Skip to content

Last Runs

It is a cornerstone of this magazine’s philosophy that skiing can teach you something about the deeper rhythms of life. It is also a cornerstone of this magazine’s philosophy that you can waste a lot of time looking for meaning in a little round track on the snow. Therefore, much of our season is spent seesawing between these conflicting pulls: brain on, brain off…brain on, brain off…

It’s generally true that the harder you look for something, the less likely you are to find it. Thus, knowing that answers often come later and soul is often revealed in hindsight, most of us don’t go looking for meaning or whatnot when we’re actually skiing. We just enjoy the skiing for its own sake, and hope that some pithy understanding comes to us before the story deadline passes months later.

The exception for me comes at the end of the year, when the last run rolls around. Then, as if making up for lost time, I endow each turn with significance, each carve with permanence, each edge release with posterity, as if the motions and sensations of this singular run will be the only things sustaining me until I ski again, some three or four or five months hence. The Zen of skiing—skiing for its own sake—gets tossed right out the window in the face of Turns That Have to Matter.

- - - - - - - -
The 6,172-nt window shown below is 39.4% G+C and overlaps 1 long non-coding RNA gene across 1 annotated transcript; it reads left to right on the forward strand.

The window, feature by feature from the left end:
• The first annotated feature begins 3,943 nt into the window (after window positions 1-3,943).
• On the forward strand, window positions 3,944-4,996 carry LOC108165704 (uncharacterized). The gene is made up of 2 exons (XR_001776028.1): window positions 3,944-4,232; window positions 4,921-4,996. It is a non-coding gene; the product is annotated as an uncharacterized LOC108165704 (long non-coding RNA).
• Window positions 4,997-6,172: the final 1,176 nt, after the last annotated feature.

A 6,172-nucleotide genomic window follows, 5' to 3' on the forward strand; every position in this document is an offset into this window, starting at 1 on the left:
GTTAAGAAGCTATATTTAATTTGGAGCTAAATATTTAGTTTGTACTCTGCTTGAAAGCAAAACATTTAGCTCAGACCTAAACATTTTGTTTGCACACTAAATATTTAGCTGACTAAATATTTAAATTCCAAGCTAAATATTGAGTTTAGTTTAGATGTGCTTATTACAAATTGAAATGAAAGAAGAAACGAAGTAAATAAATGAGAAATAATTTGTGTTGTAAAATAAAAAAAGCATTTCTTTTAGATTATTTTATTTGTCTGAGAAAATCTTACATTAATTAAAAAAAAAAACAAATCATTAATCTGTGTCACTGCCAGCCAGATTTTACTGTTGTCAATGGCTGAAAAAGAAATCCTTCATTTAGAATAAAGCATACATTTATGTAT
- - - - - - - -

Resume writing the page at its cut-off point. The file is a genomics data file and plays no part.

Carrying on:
I know it’s silly, that no turn is more or less weighty than another, but it’s impossible to avoid. I want these turns to be juicy, to be so pure and core and on it that they embed themselves in my memory with a power that lingers across the dry season.

So, come April or May, on the last run of the last day of the last trip I have planned, I’ll crank up an internal soundtrack with something grand and sweeping and powerful, like the crescendo of Beethoven’s Seventh or the 1812 Overture. And then I’ll ski, and sometimes the turns will be strong and lucid enough to bring a smile to my face months later, and sometimes the turns will be disappointing and what lingers is the understanding that it’s dangerous to invest too much expectation in a single run.

This year, however, will be different for me. It will be different because it’s been such a heavy snow year that western resorts will be open at least until June. It will be different because the backcountry will be skiable long into summer. And, finally, it will be different because if you never stop skiing you never have the opportunity for a last run.

First published in Powder Magazine, issue 21.7, March 1993. Copyright Steve Casimiro 2001. All rights reserved.

Post a Comment

Your email is never published nor shared. Required fields are marked *
*
*